As one of the most used rooms in the house, bathroom remodeling requires careful planning for the best bathroom design. Building code requirements, complexity of bathroom plumbing, and other important considerations make do it yourself bathroom remodeling a challenging undertaking.
Many DIY bathroom remodeling homeowners depend on a reliable bathroom contractor or contractor handyman to help with at least some aspects of the project. This helps to ensure residential building code requirements will be met, and avoid costly errors.
Basic Standard Building Code Requirements
To make the task of meeting building code requirements easier, the National Kitchen and Bath Association (NKBA) publishes a list of standard building code requirements. Helping homeowners design and build safe, accessible rooms. Some of the basic requirements are:
- Toilet enclosures - bathroom stall enclosures must have at least 36â€ X 66â€ of space
- Toilets - center at least 15â€ from walls and tubs; 21â€ clearance in front.
- Faucets -for bathroom shower and combination tub/showers must include anti-scald devices
- Bathroom Light fixture - at least one that is permanent, controlled by a wall switch
- Wall switch - at least 60â€ from tub and showers
- Waste and drain lines - must slope ¼â€ per foot toward the main DWV stack; to aid flow and prevent blockage
- All receptacles must be GFCI-protected
Acquire complete NKBA guidelines by calling 1-800-843-6522, or visit the NKBA web site at www.nkba.org.
Start a Bathroom Remodeling Planner
If you design your own bathroom, start a bathroom remodeling planner to keep notes, ideas, and important aspects of your bathroom remodeling plans. Follow the steps below for planning success:
- Bathroom Floor Plan - Draw your bathroom floor plan and wall dimensions to scale. For help on how to do this, research the topic online or acquire the services of a bathroom designer. Buy or make templates; draw the existing bathroom layout, and then experiment with different layouts for the room. Include plans for fixtures and bathroom plumbing lines. Remember, relocating existing fixture drains can add considerably to cost and complexity of your project.
- Check Local Building Code Requirements - contact the Department of Building and Safety for local residential building code requirements. Pay particular attention to minimum clearances required around fixtures. In addition to space available, this will determine whether compact fixtures and/or built-in fixtures will be required. If you are designing a handicap-friendly bathroom, obtain a universal building code list instead of the standard. Use universal building code guidelines to create a more flexible bathroom design; one that meets the needs of persons of all ages as much as possible, regardless of size or physical ability.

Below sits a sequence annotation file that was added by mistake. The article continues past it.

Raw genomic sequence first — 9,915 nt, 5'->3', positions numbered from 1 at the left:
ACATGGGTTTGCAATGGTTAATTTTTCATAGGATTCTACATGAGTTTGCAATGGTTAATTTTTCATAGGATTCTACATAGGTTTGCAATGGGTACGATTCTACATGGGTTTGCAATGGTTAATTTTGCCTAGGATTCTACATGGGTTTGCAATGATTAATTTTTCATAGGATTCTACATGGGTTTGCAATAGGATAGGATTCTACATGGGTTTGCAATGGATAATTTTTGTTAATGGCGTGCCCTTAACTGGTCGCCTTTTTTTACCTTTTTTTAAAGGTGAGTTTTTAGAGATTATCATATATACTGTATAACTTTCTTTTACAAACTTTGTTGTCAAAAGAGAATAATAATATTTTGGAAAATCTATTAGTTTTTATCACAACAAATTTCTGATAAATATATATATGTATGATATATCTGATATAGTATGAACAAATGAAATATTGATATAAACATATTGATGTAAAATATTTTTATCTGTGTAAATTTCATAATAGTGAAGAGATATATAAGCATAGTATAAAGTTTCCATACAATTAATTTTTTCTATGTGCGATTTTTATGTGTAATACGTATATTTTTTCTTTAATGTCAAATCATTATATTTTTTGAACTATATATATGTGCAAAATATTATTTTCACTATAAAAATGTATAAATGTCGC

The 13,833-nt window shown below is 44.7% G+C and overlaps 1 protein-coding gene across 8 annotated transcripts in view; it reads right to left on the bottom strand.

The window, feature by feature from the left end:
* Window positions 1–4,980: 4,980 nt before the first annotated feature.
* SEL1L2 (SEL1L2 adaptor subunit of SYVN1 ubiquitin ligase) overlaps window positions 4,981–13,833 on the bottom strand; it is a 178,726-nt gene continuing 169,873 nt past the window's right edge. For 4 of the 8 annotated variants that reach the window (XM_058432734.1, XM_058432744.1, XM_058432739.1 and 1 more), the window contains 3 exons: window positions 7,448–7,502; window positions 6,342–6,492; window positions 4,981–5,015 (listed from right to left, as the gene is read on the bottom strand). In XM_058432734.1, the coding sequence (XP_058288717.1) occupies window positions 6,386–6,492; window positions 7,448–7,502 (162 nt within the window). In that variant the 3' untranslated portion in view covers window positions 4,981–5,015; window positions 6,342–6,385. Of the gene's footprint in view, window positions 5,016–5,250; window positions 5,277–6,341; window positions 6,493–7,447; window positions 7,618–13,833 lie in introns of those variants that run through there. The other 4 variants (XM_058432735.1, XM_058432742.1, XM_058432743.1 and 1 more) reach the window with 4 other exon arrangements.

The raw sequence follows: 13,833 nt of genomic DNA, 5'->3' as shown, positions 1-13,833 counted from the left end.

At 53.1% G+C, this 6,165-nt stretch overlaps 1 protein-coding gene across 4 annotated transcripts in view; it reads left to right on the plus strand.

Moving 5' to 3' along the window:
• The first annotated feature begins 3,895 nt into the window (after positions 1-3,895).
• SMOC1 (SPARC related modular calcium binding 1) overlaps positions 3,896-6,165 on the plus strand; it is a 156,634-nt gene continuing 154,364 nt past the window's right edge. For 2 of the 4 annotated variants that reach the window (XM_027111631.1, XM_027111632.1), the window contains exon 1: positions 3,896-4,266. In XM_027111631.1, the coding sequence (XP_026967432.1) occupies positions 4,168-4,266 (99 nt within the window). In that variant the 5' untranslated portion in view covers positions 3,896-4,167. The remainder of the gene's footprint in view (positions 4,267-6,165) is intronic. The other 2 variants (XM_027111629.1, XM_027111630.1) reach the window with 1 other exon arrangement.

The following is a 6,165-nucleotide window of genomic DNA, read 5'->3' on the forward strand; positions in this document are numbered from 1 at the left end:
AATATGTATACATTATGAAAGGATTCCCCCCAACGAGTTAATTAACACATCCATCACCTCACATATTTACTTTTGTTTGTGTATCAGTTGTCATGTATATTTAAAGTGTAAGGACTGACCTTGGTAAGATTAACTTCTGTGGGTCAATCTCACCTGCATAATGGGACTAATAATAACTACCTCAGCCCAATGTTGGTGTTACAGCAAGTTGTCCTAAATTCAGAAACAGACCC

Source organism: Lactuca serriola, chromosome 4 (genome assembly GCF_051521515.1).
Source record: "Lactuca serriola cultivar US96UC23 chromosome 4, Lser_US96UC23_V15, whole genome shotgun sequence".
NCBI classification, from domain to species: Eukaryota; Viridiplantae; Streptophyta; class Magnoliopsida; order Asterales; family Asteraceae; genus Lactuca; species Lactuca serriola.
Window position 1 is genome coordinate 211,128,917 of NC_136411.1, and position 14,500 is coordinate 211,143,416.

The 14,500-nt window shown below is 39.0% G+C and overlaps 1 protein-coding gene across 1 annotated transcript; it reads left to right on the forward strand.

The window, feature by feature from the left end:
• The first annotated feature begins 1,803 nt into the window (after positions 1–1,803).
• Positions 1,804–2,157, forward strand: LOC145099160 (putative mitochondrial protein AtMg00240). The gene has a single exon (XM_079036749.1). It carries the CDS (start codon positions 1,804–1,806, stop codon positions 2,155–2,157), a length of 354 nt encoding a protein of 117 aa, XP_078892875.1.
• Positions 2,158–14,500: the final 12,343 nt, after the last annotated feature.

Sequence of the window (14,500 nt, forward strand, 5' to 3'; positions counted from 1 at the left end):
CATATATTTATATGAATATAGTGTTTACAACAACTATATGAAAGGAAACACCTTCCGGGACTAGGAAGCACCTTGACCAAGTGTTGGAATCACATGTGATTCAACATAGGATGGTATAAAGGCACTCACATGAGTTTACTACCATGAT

- Detail Initial Bathroom Remodeling Plan - make necessary alterations in order to be up to code. Include all dimensions and fixtures; plumbing, wiring, and HVAC connections. Take into consideration bathroom lighting and bathroom exhaust fan placement, and everything else essential to the bathroom remodeling floor plan and bathroom design.
- Make a Material List - this will include all materials required to complete your bathroom remodeling project. This will eventually include specific types/models of fixtures and materials; where each can be obtained, and estimated cost. Here is another area where the expertise of an experienced bathroom remodeling contractor can help; even if you plan to do all or part of the work yourself.
- Visit the Local Building Department - have your bathroom remodeling planner reviewed to insure you have allowed for all building code requirements and have included everything essential for project success. The building inspector may recommend changes to your bathroom floor plan or building material list. Be sure you understand reasons for any changes and make necessary adjustments.
- Obtain Necessary Building Permits - one or more permits will be required, in addition to scheduled inspections. This usually means one after framing and rough-in plumbing and wiring have been completed; a second after the entire project is completed.
You are nearly ready to begin bathroom remodeling; all that's left is obtaining the materials to complete the job, and perhaps acquire the services of a building contractor.
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